On 9:30 a.m. on Jan. 1, while other cities were still sleeping off their New Year’s Eve hangovers, Philadelphia was revving up. The annual Mummers Parade, which has shut down some of Philadelphia’s biggest streets since 1901, is a beloved fixture of the city.
Here’s how it works: brigades, composed mainly of working–class people hailing from the Italian–American and Irish–American neighborhoods of South Philadelphia, spend the year planning, choreographing and designing costumes for a themed performance on New Year’s Day. Most of this happens in the brigades' exclusive clubhouses, many of which line South Philly's 2nd Street. The brigades are divided by performance type and parade style into Wenches, Comics, String Bands and Fancy Brigades, and each division's performances are judged and ranked. A first–place ranking within a division ensures a year of bragging rights in this close-knit, competitive community—and they're far more lucrative than any cash prize. The brigades march along Broad Street for hours, playing music, dancing alongside colorful floats, performing comedy routines, and toying with the thousands of cheering spectators who line the sides of the streets. What perhaps makes Philadelphia mummery most remarkable, however, is its ability to make performers out of some of the least likely suspects. Plumbers and carpenters, police officers and bartenders—they’re all found parading each year, and they’ll more often than not be doing so while wearing between $4,000 and $10,000 worth of sequins.
They may only march on one day, but Philly offers a year–round chance to learn about the mummers and their history. The Mummers Museum on South Philly's Second Street is a pop of color in an otherwise simple and bar–lined strip of the city. Walking inside is like walking into a kaleidoscope—the millions of sequins carefully sewn onto the displayed suits reflect light in dozens of colors across the walls. The museum also provides a detailed history of the traditions of the Mummers, dating back to their European origins and stories of town marches on "Second Christmas" (Dec. 26). The museum is only open Wednesday through Saturday, but entrance is free.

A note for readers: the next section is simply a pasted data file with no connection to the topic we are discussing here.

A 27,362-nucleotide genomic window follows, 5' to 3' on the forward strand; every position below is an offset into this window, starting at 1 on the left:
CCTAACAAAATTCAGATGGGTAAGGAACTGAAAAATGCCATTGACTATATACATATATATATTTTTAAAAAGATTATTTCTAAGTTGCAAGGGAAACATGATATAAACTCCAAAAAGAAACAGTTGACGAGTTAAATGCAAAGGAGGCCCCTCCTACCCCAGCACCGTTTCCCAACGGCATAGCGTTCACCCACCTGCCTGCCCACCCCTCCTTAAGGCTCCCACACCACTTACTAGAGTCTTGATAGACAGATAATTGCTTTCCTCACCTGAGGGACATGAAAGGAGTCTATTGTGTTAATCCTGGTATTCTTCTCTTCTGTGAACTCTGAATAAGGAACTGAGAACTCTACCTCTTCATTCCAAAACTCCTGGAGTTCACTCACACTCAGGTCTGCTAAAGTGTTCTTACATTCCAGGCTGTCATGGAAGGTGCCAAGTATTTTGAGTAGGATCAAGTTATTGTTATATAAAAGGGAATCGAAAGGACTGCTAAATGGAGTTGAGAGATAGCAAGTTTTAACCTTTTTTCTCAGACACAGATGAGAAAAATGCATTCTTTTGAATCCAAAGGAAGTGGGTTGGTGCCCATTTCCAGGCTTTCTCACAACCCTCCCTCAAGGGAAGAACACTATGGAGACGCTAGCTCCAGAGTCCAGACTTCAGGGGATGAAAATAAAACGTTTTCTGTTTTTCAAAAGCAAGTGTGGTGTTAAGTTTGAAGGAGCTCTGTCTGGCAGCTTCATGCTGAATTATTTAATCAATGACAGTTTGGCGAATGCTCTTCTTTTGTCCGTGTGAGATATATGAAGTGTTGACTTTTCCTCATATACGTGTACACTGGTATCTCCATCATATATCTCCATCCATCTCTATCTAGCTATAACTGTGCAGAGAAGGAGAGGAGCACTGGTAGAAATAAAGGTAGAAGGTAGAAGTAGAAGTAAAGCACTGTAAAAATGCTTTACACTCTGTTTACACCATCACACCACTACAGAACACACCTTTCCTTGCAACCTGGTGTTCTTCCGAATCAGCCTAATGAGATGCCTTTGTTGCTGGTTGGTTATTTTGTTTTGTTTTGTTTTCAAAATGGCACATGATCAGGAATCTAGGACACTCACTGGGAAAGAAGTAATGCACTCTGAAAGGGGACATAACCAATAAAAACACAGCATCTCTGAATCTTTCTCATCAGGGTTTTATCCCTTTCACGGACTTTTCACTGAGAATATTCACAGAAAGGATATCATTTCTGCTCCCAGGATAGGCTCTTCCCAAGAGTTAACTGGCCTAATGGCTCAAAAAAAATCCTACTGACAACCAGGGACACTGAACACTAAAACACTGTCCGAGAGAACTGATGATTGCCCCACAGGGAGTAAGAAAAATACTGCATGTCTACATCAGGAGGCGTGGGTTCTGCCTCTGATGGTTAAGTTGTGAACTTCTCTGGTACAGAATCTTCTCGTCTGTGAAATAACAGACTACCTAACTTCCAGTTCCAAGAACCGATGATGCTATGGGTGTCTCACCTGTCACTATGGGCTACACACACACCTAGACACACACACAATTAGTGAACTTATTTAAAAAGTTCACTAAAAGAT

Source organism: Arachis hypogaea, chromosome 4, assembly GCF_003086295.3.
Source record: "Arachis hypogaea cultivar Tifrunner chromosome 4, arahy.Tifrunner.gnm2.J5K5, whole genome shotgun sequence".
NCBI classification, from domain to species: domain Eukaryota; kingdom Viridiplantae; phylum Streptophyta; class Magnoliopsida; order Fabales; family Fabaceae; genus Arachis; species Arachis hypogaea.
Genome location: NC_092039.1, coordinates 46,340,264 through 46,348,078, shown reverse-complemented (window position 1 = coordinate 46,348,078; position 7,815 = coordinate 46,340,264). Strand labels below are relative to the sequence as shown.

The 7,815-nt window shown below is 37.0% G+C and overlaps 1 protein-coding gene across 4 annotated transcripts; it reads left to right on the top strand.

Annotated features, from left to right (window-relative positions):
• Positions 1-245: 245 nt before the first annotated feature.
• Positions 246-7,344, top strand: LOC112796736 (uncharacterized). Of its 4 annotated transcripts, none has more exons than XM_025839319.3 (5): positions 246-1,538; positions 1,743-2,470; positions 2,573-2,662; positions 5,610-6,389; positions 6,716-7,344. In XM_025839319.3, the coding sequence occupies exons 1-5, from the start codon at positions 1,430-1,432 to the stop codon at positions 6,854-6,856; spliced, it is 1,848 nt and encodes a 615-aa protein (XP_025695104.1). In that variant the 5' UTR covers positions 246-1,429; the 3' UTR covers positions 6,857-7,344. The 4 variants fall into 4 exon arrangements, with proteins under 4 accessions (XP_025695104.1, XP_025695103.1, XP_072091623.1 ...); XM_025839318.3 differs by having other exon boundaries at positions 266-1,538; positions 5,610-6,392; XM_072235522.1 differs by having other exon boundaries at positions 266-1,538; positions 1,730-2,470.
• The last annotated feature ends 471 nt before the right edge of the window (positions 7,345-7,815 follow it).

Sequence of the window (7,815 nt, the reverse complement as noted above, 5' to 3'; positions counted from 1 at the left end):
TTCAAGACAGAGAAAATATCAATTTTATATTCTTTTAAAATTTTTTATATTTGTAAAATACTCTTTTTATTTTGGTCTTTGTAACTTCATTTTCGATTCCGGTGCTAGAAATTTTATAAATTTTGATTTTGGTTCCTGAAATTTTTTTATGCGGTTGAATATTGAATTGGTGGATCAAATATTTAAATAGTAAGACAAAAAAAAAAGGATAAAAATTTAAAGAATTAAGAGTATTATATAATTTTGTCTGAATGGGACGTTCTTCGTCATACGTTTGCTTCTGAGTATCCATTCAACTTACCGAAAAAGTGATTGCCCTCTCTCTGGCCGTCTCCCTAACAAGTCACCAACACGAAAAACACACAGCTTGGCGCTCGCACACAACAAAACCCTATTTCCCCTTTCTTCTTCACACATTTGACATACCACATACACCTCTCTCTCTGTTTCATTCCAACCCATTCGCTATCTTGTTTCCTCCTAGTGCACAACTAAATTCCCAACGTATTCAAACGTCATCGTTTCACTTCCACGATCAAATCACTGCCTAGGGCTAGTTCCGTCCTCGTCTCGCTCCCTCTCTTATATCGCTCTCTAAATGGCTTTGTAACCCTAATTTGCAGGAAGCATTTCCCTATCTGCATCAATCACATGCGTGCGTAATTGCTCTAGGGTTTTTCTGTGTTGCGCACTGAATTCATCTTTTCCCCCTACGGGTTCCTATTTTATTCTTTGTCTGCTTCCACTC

What the museum won't tell you is that Philadelphia’s long–adored tradition has also become one of its most controversial. Their meetings and performances are generally either boozy or followed by a celebratory bar crawl. Countless disruptive and rowdy incidents have outraged parade attendees, and a few performances in recent years have crossed the line into offensive territory. The past few parades have brought hateful slurs, brownface and an entire comic performance dedicated to mocking Caitlin Jenner's transition. In 2015, a Wench Brigade member walked through the streets with a sign reading “Wench Lives Matter," a parody of the #BlackLivesMatter movement. After seeing a 2017 float emblazoned with the words "Make Mummerica Great Again," Penn alumnus Ernest Owens wrote in Philadelphia Magazine that "the Mummers Parade should be rebranded as a White Heritage Parade—for it’s really a celebration of whiteness in all its glory and disgust."
Despite sensitivity training coordinated by Philadelphia’s Commission on Human Relations and stringent pre–parade checks made by city officials, Philly was still nervous as the 2017 parade approached. But when Jan. 1 came, the progressive aspects of the parade finally outweighed the complaints. The Landi Comic club, one of the oldest brigade groups in Philadelphia, welcomed some of the newer, more diverse groups that have popped up in recent years. The Miss Fancy Brigade (comprised of “Philly’s Phinest drag queens”), the Second 2 None Drill Team (an African–American drumming brigade) and a Trinidadian orchestra are among the newcomers hoping to create a better image of mummery in the city of Philadelphia. If the new trajectory of the Mummers continues, they’ll hopefully be able to usher their traditions into a new era of diversity and inclusivity — without losing a single sequin.
And you thought your New Year's plans were rowdy.